SF Sorrow – The Pretty Things (1968)

Album no. 124/1001

Welcome along, The Pretty Things. These are some lads from London who started out playing rhythm and blues numbers, but hopped onboard the psych train. With SF Sorrow they made a case for the very first ROCK OPERA.

This is an album that follows the life of Sebastian F. Sorrow (I like to think the F is for Furry; Sebastian Furry Sorrow), born into a life of disappointment. The Who claimed that this album didn’t influence Tommy, and The Pretty Things claimed that it did.

Fun fact: Pretty Things guitarist Dick Taylor played bass in a very early lineup of The Rolling Stones, but quit to go to art school. What a complete turnip.

Have you listened to this album before?

NK: Never heard of it. I know Dirty Pretty Things (the movie and the band) but this mob are new to me.

CL: Sounds like a good name, so maybe it’ll be amazing and I’ll really like it.

Standout track

NK: I didn’t go for this much. It sounds kind of upbeat at times, but every time I listened to any of the lyrics I got really depressed. It’s hard to pick individual songs, as the whole thing is one story, proper rock opera/concept album style. Musically it’s kind low-rent Beatles. ‘She Says Good Morning’ is pretty good, just to pick a track. Most of the songs are fine, but overall I found this really bleak.

CL: Hmmm. I don’t really get into rock opera as a concept – I have still never heard one that I’ve liked – so this didn’t really surprise me. And GOD it’s long. Because there are so many songs it felt like it went forever. Standout track for me is probably ‘Private Sorrow’.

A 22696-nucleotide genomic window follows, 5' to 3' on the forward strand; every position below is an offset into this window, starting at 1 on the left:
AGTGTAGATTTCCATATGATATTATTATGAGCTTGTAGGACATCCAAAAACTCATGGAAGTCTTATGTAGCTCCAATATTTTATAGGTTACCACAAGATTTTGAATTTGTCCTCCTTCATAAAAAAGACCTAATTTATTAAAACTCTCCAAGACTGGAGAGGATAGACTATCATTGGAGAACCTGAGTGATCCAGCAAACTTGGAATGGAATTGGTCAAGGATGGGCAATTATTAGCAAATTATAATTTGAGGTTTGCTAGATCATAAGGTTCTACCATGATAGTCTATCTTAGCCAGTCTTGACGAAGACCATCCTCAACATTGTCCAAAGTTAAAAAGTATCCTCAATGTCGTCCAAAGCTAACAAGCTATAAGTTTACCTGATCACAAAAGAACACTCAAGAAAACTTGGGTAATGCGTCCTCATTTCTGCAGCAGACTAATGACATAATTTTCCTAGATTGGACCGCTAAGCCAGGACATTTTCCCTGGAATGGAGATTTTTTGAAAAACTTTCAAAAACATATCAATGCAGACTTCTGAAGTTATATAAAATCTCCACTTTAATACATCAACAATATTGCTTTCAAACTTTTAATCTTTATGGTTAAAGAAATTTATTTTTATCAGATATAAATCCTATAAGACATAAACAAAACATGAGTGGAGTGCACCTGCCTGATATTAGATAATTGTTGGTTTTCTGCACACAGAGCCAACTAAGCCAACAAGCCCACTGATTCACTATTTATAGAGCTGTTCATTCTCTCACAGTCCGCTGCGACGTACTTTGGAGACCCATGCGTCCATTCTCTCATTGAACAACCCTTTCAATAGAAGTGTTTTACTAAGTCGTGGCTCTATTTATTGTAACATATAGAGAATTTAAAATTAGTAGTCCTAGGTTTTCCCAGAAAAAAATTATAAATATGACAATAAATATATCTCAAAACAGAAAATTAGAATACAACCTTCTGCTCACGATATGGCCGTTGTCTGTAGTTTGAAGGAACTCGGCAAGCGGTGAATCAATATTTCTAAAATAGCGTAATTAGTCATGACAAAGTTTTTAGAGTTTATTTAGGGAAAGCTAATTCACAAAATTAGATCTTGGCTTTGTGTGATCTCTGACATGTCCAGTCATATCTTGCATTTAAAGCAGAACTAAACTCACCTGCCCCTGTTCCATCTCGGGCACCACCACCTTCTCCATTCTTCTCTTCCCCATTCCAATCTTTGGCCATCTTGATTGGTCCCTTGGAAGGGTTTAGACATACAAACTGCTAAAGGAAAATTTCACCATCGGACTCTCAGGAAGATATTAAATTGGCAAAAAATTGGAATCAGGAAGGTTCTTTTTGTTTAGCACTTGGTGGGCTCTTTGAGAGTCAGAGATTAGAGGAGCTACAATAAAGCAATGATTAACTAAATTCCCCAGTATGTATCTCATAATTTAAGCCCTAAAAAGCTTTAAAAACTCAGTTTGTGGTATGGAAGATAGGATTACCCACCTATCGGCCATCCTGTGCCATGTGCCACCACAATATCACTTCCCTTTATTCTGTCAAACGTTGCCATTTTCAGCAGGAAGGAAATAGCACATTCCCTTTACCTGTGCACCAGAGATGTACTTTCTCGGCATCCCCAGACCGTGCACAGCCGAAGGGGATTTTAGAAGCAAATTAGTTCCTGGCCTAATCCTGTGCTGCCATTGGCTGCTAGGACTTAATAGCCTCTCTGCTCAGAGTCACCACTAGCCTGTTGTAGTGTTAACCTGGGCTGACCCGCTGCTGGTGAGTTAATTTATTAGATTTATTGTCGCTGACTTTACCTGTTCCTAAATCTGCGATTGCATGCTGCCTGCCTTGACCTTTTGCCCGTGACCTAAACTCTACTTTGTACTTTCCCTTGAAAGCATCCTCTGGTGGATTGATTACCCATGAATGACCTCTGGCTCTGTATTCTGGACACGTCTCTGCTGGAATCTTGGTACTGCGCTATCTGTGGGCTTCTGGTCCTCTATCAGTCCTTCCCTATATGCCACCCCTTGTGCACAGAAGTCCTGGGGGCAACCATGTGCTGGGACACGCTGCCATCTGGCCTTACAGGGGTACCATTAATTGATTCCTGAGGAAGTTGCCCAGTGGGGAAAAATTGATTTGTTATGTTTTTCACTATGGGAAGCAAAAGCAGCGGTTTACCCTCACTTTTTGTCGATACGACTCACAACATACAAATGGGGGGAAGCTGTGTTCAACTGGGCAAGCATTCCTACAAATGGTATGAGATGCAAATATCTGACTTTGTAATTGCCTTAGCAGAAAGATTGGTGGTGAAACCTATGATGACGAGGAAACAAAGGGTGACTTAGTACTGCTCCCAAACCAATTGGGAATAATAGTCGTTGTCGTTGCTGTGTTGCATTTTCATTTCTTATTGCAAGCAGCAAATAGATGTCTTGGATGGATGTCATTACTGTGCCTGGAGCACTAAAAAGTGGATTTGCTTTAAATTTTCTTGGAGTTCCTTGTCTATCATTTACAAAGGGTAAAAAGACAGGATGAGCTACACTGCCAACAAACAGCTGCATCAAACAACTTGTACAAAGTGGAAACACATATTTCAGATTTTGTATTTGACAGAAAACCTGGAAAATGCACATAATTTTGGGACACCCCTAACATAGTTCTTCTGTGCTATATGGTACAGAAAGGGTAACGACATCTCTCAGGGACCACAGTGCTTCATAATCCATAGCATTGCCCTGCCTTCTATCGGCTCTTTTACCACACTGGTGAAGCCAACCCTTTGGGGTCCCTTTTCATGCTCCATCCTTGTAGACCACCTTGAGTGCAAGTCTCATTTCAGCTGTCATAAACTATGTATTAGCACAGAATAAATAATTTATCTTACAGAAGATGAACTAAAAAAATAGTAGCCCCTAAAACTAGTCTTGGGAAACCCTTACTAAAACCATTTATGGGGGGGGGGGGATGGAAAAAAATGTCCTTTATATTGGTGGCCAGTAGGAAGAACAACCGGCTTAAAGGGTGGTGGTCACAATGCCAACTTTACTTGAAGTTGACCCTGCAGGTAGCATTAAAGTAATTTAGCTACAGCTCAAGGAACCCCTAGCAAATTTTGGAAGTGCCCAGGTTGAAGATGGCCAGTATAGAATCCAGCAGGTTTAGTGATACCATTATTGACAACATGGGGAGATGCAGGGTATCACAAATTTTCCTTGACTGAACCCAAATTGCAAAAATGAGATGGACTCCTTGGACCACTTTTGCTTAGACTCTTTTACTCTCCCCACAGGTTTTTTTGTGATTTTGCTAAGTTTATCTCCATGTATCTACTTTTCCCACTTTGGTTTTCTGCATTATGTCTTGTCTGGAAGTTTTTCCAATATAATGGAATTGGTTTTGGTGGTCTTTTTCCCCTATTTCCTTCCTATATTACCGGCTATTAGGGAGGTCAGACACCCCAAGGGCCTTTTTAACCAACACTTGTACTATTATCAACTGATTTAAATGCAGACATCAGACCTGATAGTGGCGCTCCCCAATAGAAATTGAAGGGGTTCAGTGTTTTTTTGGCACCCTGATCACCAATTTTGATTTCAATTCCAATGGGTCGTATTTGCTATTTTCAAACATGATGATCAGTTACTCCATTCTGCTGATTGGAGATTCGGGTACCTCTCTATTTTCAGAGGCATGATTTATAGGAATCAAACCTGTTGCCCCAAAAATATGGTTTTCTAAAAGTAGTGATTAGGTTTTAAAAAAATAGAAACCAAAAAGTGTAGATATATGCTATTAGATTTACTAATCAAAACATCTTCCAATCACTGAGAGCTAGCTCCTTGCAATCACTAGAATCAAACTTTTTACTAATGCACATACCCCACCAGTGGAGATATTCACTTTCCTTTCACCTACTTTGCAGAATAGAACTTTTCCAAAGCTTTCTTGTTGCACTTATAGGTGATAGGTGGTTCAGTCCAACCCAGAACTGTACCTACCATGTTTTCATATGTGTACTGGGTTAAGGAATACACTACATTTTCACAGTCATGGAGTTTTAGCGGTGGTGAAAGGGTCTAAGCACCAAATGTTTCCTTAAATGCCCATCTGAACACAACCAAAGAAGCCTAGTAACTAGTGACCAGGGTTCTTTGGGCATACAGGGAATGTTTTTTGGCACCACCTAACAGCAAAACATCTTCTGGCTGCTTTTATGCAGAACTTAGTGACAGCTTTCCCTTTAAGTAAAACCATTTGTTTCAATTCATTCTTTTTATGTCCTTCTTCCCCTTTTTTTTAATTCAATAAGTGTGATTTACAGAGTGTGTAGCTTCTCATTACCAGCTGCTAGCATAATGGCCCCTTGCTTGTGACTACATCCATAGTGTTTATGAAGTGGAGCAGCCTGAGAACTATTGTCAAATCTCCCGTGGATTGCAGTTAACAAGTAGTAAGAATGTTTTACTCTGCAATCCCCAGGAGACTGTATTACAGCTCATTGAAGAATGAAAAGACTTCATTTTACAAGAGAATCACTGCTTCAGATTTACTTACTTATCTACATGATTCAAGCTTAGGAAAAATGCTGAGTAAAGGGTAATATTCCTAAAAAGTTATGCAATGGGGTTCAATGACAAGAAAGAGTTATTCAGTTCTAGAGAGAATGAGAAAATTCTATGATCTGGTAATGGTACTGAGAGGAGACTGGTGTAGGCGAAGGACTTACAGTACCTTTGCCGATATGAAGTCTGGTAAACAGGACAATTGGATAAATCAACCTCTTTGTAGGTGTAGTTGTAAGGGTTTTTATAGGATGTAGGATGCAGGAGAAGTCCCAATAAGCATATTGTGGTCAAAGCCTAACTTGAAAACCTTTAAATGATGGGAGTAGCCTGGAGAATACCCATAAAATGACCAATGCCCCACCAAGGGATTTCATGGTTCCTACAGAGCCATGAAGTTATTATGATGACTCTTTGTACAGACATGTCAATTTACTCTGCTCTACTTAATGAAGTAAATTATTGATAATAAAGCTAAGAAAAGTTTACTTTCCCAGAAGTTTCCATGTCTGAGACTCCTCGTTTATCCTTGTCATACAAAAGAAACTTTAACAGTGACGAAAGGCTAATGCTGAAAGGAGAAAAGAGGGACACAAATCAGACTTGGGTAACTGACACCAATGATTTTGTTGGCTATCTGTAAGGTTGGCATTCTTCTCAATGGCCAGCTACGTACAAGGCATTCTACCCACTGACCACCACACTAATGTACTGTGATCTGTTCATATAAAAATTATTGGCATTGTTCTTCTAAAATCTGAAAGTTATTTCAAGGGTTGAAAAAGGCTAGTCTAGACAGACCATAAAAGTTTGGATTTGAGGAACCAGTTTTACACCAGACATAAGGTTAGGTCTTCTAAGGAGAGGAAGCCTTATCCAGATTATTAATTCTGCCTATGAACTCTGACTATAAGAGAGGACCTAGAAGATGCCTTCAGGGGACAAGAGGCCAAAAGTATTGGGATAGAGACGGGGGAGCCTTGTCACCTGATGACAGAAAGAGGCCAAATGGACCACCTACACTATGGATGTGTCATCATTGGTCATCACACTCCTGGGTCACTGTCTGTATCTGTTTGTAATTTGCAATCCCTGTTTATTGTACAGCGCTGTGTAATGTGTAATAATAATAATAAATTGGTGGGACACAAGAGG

NK: Just to clarify, I’m pretty sure it’s meant to be bleak, so well done The Pretty Things. Mission accomplished.

When would be the best time to listen to this?

NK: If you want to know what it’s like to be born into a working class family, get a job in a factory, meet a girl and get engaged, get drafted into the army, have your fiance die in a zeppelin crash, go to war and never recover, THIS IS THE ALBUM FOR YOU.

CL: Is this what happened?! I… I must have missed that.

Why has this album been included on the list?

NK: It’s probably the most explicit and focused concept album we’ve had so far. This came out before Tommy by The Who, although The Who denied this was an influence (hmmmmmmmm). I think it’s here more for the album/story side of things rather than for breaking new ground musically.

CL: That would certainly make sense – I think musically it’s covering a lot of the same old stuff we’ve heard, particularly from The Beatles. If you’re particularly interested in hearing more about this argument between Tommy and SF Sorrow, there’s pretty detailed long read over at Tiny Mix Tapes.  

NK: I had not read that! I feel bad for The Pretty Things, it sounds like the lack of commercial success for this album really hurt their confidence.

Will you be listening again?  

NK: I don’t think so. I think it’s decent, but like Tommy I’m not convinced it will make it into my regular rotation.

CL: Nah, it’s too long and a lot of the songs do sort of sound like variations of the same ones. Not for me.

Rating

NK: This is possibly one of the worst things I’ve ever heard. I’m removing it from my iTunes without delay. It was offensive to my eardrums.This is possibly one of the worst things I’ve ever heard. I’m removing it from my iTunes without delay. It was offensive to my eardrums.

CL: This is possibly one of the worst things I’ve ever heard. I’m removing it from my iTunes without delay. It was offensive to my eardrums.This is possibly one of the worst things I’ve ever heard. I’m removing it from my iTunes without delay. It was offensive to my eardrums.

Listen to SF Sorrow on Spotify or buy it in iTunes.

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